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At Longleaf, 'Partners' Is More Than a Name

Shareholders rank high at this boutique.

Gregg Wolper, 03/12/2010

One of the more discouraging aspects of the recent financial crisis was the exposure of misbehavior among certain members of the corporate and investment worlds. In a few cases, these actions are alleged to have been illegal, while in many other cases, they were simply distasteful or showed a lack of respect for shareholders.

Mutual fund firms mostly have steered clear of ethical problems this time, but they're not immune from scandal. Headline-grabbing misdeeds can occur. Perhaps what's more informative, though, is the way that shareholders are regarded on a mundane day-to-day basis. Fund companies vary greatly in the manner in which they treat fund shareholders.

For this reason, Morningstar's fund analysts focus attention on stewardship of capital. In recent months, we have published a series of columns providing new reviews of the stewardship practices of a number of families. Lately, we've taken a look at Federated, Janus, and Putnam. Today we examine a firm whose stewardship practices rise well above the levels of those three competitors: Southeastern Asset Management, advisor to the Longleaf Partners funds.

Consistent Approach, Impressive Results
In nearly all respects, Southeastern Asset Management acts in a shareholder-friendly manner. Unlike many rivals, the firm has not created a broad lineup of funds in order to gather as many assets as possible or to increase the chances that at least one of its funds would be performing well at all times. Instead, the firm relies on a single investment approach, in which its managers have specialized for decades: a value-oriented, low-turnover, contrarian style targeting superior results over the long term.

As a result, Southeastern has only three funds. It hasn't come out with a new one since 1998, when Longleaf Partners International LLINX arrived on the scene. Southeastern also closes funds to new investors when the managers think they've run out of ideas for putting money to work. In fact, all three Longleaf funds were closed to new investors for a year and a half until mid-2006, when the International fund reopened. The firm's flagship offering, Longleaf Partners Fund LLPFX, reopened only after the sharp decline of stock prices in 2008 provided more investment opportunities for the managers. Longleaf Partners Small-Cap LLSCX remains closed.

The firm's dedication to its investment style, and to its core beliefs, has served its funds well over time. To be sure, there have been some painful stretches of underperformance (most notably in 2008). But over the 23 years from its April 1987 inception through early March 2010, Longleaf Partners Fund has beaten the S&P 500 Index by more than 2.5 percentage points on an annualized basis, a hefty margin. The other Longleaf funds also have outstanding records over the long term versus their benchmarks and peers. And while a couple of managers have left in recent years (neither went to another fund firm), Mason Hawkins, who founded Southeastern in 1975, and Staley Cates, who joined in 1986 and became a manager a few years later, have stayed in place--and have continued to set the tone.PAGEBREAK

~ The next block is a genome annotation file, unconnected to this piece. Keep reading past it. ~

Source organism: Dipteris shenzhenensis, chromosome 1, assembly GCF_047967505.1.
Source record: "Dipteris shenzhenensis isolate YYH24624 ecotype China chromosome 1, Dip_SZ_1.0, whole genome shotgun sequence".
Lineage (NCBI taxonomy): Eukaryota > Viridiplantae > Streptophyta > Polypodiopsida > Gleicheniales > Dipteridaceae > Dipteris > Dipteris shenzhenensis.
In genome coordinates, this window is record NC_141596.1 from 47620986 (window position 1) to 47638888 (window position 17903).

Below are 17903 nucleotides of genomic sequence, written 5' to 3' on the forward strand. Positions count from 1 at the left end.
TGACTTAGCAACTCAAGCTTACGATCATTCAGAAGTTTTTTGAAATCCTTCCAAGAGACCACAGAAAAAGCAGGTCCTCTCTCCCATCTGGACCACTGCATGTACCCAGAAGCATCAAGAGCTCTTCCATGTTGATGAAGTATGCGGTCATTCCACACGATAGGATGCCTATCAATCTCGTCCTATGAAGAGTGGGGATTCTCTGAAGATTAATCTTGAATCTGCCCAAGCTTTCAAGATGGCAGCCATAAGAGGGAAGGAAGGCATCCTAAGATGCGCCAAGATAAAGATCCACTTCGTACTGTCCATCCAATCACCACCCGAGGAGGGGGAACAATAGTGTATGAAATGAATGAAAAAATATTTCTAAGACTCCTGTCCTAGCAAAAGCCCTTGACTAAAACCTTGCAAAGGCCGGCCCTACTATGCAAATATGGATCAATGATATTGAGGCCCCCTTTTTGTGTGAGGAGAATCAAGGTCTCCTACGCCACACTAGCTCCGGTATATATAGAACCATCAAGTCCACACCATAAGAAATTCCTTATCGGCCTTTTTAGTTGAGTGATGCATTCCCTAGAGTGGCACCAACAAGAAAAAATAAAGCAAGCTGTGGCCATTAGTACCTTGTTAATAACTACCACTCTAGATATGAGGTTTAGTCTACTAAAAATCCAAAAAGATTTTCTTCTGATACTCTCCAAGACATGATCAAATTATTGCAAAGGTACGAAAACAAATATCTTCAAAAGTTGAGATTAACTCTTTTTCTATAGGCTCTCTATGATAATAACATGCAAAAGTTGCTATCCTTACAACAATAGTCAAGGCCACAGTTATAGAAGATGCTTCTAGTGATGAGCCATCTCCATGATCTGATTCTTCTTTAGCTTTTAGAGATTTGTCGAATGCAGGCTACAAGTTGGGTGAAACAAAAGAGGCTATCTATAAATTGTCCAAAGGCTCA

You Know Where They Stand
Meanwhile, Southeastern is a model of clear and detailed disclosure. The Longleaf Partners web site provides a statement of "governing principles" as well as additional documents that collectively make Southeastern's style of investing, its ethics policies, and its core beliefs as clear as possible to prospective and current shareholders. As one example, the literature for the flagship Longleaf Partners Fund actively discourages investments from anyone who has a time frame of less than five years.

The communication doesn't stop there. For many years, the Longleaf funds have published lengthy and detailed quarterly letters that list every purchase and sale during the period and usually discuss the reasoning behind each of these decisions. The reports also provide the managers' thoughts about other long-term holdings, as well as broader issues in the economy or stock market, if the managers think those are relevant at the time. These reports, going back to the mid-1990s, are available in an easy-to-access archive on the Longleaf web site.

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